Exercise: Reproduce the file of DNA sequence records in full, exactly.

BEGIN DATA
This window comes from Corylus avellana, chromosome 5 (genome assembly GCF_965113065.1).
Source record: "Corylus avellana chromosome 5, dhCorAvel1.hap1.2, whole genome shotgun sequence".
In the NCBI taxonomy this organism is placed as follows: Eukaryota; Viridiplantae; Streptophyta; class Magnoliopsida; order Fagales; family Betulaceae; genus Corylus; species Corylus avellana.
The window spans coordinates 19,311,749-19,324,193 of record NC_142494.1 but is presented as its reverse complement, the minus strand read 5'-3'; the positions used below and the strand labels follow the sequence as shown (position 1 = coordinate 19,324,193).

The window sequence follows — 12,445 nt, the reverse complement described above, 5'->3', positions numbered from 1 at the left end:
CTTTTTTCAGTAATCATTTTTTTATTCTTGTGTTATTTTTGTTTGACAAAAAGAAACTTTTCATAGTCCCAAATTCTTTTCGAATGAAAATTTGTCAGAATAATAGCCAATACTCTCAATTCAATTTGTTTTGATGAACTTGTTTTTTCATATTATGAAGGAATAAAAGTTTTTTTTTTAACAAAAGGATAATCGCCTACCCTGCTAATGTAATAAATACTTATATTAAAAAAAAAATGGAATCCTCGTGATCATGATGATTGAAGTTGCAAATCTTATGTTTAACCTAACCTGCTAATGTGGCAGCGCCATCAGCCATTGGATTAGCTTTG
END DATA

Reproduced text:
This window comes from Corylus avellana, chromosome 5 (genome assembly GCF_965113065.1).
Source record: "Corylus avellana chromosome 5, dhCorAvel1.hap1.2, whole genome shotgun sequence".
In the NCBI taxonomy this organism is placed as follows: Eukaryota; Viridiplantae; Streptophyta; class Magnoliopsida; order Fagales; family Betulaceae; genus Corylus; species Corylus avellana.
The window spans coordinates 19,311,749-19,324,193 of record NC_142494.1 but is presented as its reverse complement, the minus strand read 5'-3'; the positions used below and the strand labels follow the sequence as shown (position 1 = coordinate 19,324,193).

The window sequence follows — 12,445 nt, the reverse complement described above, 5'->3', positions numbered from 1 at the left end:
CTTTTTTCAGTAATCATTTTTTTATTCTTGTGTTATTTTTGTTTGACAAAAAGAAACTTTTCATAGTCCCAAATTCTTTTCGAATGAAAATTTGTCAGAATAATAGCCAATACTCTCAATTCAATTTGTTTTGATGAACTTGTTTTTTCATATTATGAAGGAATAAAAGTTTTTTTTTTAACAAAAGGATAATCGCCTACCCTGCTAATGTAATAAATACTTATATTAAAAAAAAAATGGAATCCTCGTGATCATGATGATTGAAGTTGCAAATCTTATGTTTAACCTAACCTGCTAATGTGGCAGCGCCATCAGCCATTGGATTAGCTTTG